Strathclyde Pension Fund accused of hidden investments by human rights group

A row has broken out after Strathclyde Pension Fund was accused of a lack of transparency over its investments by switching from direct shares in “problematic” companies into a type of holding called pooled funds.

The Scottish Palestine Solidarity Campaign (SPSC) made the claim against Strathclyde Pension Fund (SPF) after it emerged the fund no longer directly invests in arms firms at the centre of divestment campaigns. 

Instead, the SPF has moved to pooled funds which means it still invests in these companies but indirectly. The SPSC said this is a “much less transparent type of holding” adding it was given the impression that SPF had divested from some firms.

The SPF said in response it has “not once claimed” to have divested from companies adding that “the only people ever to have suggested that – wrongly – are the SPSC”.

SPF – Scotland’s largest council pension fund with over 250,000 members and £20bn of investments – has directly invested in hundreds of companies. The fund regularly publishes lists of its investments including the names of firms and details of how many shares it holds in each and their value in sterling.

But SPF recently switched to pooled funds, a way of putting sums of money from many people into a large fund spread across many investments and managed by professionals. Investing this way can be easier and less risky than buying shares in individual companies directly. 

Pension ‘complicit in illegal occupation’

The SPSC has been campaigning for years asking the SPF to stop investing in firms allegedly “complicit in Israel’s illegal occupation” of the West Bank. The Time to Divest campaign is supported by Unison Scotland. 

Firms targeted by SPSC include Boeing, Caterpillar, DXC Technology, General Dynamics, General Electric, L3Harris Technologies, Northrop Grumman, Raytheon Technologies, and Lockheed Martin.

These were all previously listed by SPF when it published details of its investments. But although SPF still invests in these companies, its latest asset list does not name them because the fund no longer invests directly. The names of 794 firms are no longer listed including arms, fossil fuel and mining firms, said SPSC.

The SPSC’s Gerry Coutts, who is also a member of SPF, expressed his frustration at SPFs “obfuscations”. 

He said the reason for SPSC’s campaign is that the “most basic human rights of Palestinians are being crushed on a daily basis”.

He added: “Our pensions are being linked to companies complicit in Israel’s military and settlement industry, helping to sustain violations of international law. Yet, the people in charge of my pension are refusing to take responsibility and to properly consider how and where they invest my money. 

SPF is not only on the wrong side of history, they are also behind the times.

Gerry Coutts, Scottish Palestine Solidarity Campaign

He added: “Who amongst us could ease our conscience by telling someone in the Occupied Palestinian Territories: ‘Sorry for your loss but my ethical investments only have ‘passive holdings’ in the weapons dropped on your homes.”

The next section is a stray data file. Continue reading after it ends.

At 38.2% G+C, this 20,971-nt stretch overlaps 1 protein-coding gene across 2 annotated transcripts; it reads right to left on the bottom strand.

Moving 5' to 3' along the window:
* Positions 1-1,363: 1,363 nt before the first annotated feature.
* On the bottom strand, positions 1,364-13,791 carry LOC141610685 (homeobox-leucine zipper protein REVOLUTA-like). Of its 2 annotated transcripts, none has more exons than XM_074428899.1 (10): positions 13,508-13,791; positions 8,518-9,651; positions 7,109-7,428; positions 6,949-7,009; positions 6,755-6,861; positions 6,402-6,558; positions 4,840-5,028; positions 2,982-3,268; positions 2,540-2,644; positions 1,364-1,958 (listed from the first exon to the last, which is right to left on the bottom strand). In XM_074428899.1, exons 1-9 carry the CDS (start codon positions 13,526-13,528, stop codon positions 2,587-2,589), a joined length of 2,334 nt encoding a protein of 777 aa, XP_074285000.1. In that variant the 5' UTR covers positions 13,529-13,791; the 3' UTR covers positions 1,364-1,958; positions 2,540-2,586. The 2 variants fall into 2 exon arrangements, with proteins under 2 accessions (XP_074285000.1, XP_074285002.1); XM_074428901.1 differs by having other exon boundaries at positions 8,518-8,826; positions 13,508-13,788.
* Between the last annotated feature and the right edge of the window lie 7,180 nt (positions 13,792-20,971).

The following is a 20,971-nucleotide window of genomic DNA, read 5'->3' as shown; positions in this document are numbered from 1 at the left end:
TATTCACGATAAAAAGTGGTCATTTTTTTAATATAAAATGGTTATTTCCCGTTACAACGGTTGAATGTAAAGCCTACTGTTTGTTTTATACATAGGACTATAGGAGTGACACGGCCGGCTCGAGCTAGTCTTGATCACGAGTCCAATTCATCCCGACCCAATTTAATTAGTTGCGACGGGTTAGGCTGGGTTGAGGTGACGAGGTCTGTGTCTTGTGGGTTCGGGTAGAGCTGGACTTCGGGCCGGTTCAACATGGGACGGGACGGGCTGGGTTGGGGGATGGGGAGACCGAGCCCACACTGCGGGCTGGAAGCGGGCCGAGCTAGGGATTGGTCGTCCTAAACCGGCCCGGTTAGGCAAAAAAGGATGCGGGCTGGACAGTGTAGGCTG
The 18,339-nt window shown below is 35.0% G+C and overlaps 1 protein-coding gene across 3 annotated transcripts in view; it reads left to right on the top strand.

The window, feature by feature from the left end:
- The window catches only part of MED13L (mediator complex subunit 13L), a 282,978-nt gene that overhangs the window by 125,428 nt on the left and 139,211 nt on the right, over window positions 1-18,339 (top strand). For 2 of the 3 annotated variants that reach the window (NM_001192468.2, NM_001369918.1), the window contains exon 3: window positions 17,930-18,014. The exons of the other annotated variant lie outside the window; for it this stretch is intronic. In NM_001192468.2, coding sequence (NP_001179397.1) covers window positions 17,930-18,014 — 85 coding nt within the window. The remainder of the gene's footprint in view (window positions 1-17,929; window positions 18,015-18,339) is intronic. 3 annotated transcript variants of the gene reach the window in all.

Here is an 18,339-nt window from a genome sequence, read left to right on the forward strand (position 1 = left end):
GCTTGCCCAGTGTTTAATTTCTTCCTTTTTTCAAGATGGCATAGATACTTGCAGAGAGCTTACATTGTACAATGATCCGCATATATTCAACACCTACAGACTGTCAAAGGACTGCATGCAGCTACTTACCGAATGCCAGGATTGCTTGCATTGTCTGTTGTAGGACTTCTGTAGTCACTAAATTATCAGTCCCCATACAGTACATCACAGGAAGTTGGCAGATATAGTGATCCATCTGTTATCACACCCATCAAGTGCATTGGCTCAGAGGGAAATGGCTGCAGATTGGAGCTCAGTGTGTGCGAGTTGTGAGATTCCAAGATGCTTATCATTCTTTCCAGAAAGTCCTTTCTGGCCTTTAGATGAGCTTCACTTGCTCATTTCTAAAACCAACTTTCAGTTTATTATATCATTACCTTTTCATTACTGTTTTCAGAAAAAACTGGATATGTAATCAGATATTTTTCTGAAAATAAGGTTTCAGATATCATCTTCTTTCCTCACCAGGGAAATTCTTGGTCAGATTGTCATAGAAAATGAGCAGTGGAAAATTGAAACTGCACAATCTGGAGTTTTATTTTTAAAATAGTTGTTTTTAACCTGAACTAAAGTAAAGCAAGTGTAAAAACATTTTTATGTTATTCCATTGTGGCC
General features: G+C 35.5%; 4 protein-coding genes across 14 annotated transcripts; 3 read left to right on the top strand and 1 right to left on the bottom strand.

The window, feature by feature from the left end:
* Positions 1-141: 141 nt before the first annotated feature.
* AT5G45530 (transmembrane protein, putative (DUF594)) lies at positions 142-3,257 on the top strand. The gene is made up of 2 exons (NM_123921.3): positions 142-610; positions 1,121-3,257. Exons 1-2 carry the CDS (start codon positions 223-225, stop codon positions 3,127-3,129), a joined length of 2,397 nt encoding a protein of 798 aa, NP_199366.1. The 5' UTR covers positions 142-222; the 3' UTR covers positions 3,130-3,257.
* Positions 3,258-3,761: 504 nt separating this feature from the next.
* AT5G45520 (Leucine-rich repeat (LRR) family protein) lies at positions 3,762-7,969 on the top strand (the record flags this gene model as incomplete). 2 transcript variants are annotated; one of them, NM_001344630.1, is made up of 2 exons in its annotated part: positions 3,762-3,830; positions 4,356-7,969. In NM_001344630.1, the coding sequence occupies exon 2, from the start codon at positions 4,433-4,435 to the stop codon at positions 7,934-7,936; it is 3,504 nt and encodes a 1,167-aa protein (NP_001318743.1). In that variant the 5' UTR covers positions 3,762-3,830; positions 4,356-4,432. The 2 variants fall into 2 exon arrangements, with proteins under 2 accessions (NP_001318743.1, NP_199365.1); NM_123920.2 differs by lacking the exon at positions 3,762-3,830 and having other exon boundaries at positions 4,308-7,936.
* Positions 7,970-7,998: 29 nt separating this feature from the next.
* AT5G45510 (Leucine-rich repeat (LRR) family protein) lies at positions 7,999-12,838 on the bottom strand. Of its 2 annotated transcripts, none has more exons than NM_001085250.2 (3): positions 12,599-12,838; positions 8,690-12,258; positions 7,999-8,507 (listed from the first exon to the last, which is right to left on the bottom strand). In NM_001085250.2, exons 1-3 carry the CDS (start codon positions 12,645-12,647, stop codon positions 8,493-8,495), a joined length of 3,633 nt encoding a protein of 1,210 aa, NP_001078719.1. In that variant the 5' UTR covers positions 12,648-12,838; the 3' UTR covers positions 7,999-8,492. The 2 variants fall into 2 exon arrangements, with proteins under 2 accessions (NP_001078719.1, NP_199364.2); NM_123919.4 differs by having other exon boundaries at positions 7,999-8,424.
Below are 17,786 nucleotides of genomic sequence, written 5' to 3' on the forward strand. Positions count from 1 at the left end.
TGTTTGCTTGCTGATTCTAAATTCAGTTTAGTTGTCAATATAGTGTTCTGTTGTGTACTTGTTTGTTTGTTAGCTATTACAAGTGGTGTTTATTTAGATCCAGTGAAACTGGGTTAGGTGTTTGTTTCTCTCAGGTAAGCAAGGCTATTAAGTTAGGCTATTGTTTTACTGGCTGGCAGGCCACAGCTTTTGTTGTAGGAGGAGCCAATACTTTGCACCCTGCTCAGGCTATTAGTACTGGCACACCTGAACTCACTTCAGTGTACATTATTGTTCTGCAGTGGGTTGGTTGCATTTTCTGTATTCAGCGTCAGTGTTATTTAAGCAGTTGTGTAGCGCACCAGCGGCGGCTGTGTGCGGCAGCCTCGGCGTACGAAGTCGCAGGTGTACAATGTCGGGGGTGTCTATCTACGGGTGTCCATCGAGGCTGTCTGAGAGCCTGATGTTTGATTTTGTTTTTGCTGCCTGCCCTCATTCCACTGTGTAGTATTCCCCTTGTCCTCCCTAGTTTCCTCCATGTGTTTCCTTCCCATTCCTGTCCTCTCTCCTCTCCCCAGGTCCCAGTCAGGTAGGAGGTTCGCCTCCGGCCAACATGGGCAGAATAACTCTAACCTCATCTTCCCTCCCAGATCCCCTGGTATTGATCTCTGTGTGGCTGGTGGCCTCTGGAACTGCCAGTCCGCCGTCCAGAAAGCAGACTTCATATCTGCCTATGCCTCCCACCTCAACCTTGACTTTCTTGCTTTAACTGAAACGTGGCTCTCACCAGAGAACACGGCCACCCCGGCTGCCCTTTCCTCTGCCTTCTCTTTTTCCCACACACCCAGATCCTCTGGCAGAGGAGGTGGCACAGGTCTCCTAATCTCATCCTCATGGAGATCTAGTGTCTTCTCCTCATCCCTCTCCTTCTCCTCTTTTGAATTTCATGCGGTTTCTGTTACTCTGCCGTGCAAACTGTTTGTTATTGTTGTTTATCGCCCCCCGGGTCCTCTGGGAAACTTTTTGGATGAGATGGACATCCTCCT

Coutts claimed that the “SPF is not only on the wrong side of history, they are also behind the times”.  He continued: “At a time when more and more people understand the role of corporations in perpetuating situations of injustice and that we must invest responsibly and for our future, pension funds in Europe and around the world are taking decisions to divest – it is time SPF does the same.”

In response, however, the SPF strongly denied his claims and said it had already explained in detail to the SPSC what moving to pooled funds entailed.

A spokesperson for SPF said: “In fact, officers took considerable time at recent board and committee meetings to explain why this analysis was not accurate – and followed this up in writing with board members who had raised the question.

The investments remain open to scrutiny, as demonstrated by the fact data is so readily available to divestment campaigners.

Strathclyde Pension Fund

“For many investors, like SPF, the preferred way to invest in stock market indexes is through pooled funds. The investments remain open to scrutiny, as demonstrated by the fact data is so readily available to divestment campaigners – and, again, by the fact that fund staff explained the change in some detail for board members, including members’ representatives.”

Meanwhile, earlier this month Glasgow City Council endorsed a plan to end its £500 million investment in fossil fuels. The motion was approved by a full meeting of the council by a margin of 69 votes to 4 against. But the decision is not binding and must be approved by the SPF.

A ‘moral choice’

Louise King, of campaign group Divest Strathclyde, said: “Glasgow City Council has taken the pragmatic and moral choice to support divestment as quickly as possible.

“This is a big win for the divestment movement, but this is not the end for our campaign. It’s now the turn of the councillors on the pensions committee to make this decision binding. Until that is done, we will keep up the pressure to hold them accountable and ensure that they divest from fossil fuels as quickly as possible.”

Ric Lander, Friends of the Earth Scotland, said Glasgow City Council’s decision will be of “huge encouragement to everyone who’s concerned about the climate crisis and fossil fuel pollution”. 

He added: “The job isn’t done, however. All eyes will now be on the councillors on the pension committee who have the power to end this £500 million gamble on pollution. In the year of the UN climate talks, Scotland can only be a beacon for climate justice if our politicians make brave decisions.”

Cover image thanks to Istock/rrodrickbeiler

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